In the morning, we walked to the archery site together. George bounced up and down with every step, a broad smile on his face. “The day couldn’t start any better!”
I smiled, but an uneasy feeling settled in my stomach, unable to share his excitement. I didn’t know what it was, but something told me this day would not be a lot better than yesterday.
George and I worked at the archery site together frequently, but it had been a while. I had other many other tasks to do. That’s the thing about being an all-rounder here. You can’t choose what you would like to do the most. You work where you are needed. At least it wasn’t another day of complaint management.
George picked up a few arrows and warmed up. I watched the arrows soaring through the air, hitting the bullseye. I smiled when he whipped his head towards me. A bright smile stretched over his face, sparkles in his eyes.
His smile grew even larger, and he puffed up his chest. I chuckled. It was so easy to make him happy sometimes.
It didn’t take long before the guests slowly arrived. I greeted each of them with a smile until I spotted the man from yesterday coming my way. I held my breath, hoping he came here by mistake. One boy and two girls ran around him, jumping up and down. He ignored them, as he had only eyes for me.
My heart sped up, and I held my breath, watching him coming closer until he was right in front of me. We stared at each other for a moment, and all the anger from yesterday boiled up inside me. I cleared my throat and glanced over my shoulder at George, making sure he didn’t see our encounter. I wouldn’t want him to worry.
The man looked back and forth between us, arching a brow. He was about to say something when George started his introduction. I threw the stranger one last glare before joining George with a smile plastered on my face. It felt fake. But what do they say? Fake it till you make it.
George shot a few arrows after his explanation before handing the bow to a woman in his group. I turned to my group and tried to act like the man didn’t exist, which was impossible. The power radiating from him was way too strong to be ignored.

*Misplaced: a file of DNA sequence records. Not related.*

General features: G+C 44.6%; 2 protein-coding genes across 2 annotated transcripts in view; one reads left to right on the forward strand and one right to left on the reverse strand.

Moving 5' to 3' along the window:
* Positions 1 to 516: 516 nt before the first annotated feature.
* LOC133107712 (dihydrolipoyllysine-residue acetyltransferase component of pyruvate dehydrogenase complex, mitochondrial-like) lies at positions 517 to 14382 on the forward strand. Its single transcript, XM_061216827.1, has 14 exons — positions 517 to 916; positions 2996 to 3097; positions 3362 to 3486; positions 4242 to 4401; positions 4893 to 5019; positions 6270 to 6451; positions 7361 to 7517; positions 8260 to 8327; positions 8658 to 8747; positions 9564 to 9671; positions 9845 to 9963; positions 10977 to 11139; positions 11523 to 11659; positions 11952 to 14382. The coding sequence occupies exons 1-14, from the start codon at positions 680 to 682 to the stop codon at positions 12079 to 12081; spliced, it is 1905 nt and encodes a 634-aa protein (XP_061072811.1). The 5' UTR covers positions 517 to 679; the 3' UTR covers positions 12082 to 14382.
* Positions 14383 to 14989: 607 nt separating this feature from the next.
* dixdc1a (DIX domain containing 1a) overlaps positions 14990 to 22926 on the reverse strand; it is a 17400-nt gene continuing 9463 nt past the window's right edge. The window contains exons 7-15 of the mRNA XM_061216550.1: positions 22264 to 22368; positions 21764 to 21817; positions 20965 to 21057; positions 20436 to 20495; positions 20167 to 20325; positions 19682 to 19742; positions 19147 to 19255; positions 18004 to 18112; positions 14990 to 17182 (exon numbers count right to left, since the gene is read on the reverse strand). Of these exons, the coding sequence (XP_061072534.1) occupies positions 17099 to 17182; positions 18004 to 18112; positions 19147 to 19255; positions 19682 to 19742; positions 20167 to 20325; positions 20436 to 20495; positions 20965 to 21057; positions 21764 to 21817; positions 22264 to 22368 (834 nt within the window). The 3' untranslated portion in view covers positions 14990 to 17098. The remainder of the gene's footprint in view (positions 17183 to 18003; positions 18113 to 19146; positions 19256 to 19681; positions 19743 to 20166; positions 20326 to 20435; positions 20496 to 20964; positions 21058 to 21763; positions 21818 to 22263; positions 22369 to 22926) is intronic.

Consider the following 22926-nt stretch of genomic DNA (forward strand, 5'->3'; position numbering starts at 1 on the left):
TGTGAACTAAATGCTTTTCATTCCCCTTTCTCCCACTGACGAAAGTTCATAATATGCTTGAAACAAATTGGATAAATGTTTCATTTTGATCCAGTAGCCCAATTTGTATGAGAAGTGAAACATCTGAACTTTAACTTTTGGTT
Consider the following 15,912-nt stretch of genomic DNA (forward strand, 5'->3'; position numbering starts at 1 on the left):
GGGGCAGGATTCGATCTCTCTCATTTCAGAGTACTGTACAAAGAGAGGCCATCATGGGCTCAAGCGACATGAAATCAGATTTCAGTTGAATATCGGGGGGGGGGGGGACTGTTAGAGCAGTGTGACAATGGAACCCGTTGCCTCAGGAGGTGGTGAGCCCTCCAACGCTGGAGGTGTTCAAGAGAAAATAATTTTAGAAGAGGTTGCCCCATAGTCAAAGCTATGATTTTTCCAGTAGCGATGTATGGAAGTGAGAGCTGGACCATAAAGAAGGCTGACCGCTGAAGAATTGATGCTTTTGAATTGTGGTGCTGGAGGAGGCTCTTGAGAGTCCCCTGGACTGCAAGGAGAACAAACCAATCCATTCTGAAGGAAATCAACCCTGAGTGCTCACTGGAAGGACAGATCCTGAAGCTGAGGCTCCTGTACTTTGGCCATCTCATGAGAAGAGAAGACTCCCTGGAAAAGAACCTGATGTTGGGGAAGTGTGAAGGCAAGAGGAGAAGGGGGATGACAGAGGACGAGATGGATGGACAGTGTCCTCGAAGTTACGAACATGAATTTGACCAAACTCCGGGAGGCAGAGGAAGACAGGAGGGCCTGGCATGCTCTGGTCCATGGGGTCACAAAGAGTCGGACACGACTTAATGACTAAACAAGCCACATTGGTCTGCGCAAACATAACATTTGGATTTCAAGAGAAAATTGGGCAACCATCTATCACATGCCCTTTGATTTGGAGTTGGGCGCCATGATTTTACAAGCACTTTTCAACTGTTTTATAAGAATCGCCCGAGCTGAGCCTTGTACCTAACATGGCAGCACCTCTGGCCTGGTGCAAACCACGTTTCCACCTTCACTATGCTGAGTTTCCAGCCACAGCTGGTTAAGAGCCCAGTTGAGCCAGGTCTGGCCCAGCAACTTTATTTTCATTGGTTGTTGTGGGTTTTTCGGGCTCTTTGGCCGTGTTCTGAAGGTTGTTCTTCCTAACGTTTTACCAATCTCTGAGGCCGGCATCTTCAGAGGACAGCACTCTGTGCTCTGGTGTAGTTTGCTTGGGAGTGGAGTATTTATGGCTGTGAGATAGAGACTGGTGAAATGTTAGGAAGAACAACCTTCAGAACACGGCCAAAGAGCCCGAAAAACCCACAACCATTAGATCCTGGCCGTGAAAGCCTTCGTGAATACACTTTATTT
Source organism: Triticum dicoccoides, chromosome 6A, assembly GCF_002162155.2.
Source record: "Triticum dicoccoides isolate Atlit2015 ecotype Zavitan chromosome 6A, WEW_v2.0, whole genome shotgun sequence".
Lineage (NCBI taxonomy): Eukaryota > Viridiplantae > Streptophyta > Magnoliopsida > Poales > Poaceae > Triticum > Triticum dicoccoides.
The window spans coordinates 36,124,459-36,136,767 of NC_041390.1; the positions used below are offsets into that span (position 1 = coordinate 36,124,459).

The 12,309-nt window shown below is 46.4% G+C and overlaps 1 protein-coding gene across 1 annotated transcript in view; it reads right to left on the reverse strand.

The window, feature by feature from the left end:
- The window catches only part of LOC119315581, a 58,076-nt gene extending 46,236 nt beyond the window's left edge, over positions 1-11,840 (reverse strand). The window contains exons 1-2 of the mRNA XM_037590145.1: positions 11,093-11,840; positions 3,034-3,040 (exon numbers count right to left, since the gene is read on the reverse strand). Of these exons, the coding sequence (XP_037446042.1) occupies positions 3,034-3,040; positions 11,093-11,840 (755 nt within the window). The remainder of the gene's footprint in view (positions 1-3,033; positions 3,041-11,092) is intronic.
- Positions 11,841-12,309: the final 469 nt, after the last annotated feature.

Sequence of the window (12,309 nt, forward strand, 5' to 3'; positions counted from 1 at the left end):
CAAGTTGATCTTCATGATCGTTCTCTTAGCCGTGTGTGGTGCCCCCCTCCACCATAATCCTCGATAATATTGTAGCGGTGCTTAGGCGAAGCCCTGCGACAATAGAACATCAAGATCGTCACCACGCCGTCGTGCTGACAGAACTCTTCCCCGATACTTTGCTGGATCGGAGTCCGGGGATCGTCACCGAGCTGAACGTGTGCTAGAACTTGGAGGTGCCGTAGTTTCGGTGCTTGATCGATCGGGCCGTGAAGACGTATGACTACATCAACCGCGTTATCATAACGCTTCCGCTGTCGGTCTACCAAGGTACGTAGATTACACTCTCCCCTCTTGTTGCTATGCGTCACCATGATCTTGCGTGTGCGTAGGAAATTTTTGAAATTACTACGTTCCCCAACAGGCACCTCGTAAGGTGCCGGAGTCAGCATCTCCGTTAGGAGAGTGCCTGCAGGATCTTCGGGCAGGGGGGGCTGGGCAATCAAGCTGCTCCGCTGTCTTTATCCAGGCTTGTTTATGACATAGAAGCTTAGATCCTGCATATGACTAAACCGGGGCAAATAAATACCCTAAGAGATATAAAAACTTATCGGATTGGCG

The three children he brought all looked rather similar to him. I was certain those were pups in his pack, and they might be his children. I wanted to be indifferent about it, but the thought caused a whirlwind of emotions in me. Why could he have children, and I couldn’t?
“Are you okay?” The taller girl asked, and I realized I had been staring at them for an awkwardly long time.
I smiled. “Of course. I was lost in thought for a moment. Would you like to start?”
She nodded eagerly, her long curls jumping up and down. I handed her the bow and explained to her how to shoot one more time before handing her an arrow.
I stepped back and watched her focus on shooting. Her brows were furrowed, and her tongue was sticking out of her mouth slightly. It felt like minutes before she finally shot her first arrow, hitting the target. It didn’t hit the bullseye, but she was at least inside the mark. Her performance was a lot better than the ones from most adults coming here. I glanced at George’s group, seeing an arrow crashing into the ground not too far from the shooter.
Turning my attention back to the girl, I clapped my hands. “Very nice! Great job.”
She beamed at me and shot a few more arrows, getting increasingly better with each shot. After a while, she handed the bow to the boy. It didn’t surprise me he was as good as her. He roared with every arrow, hitting the target, and bantered with the girl.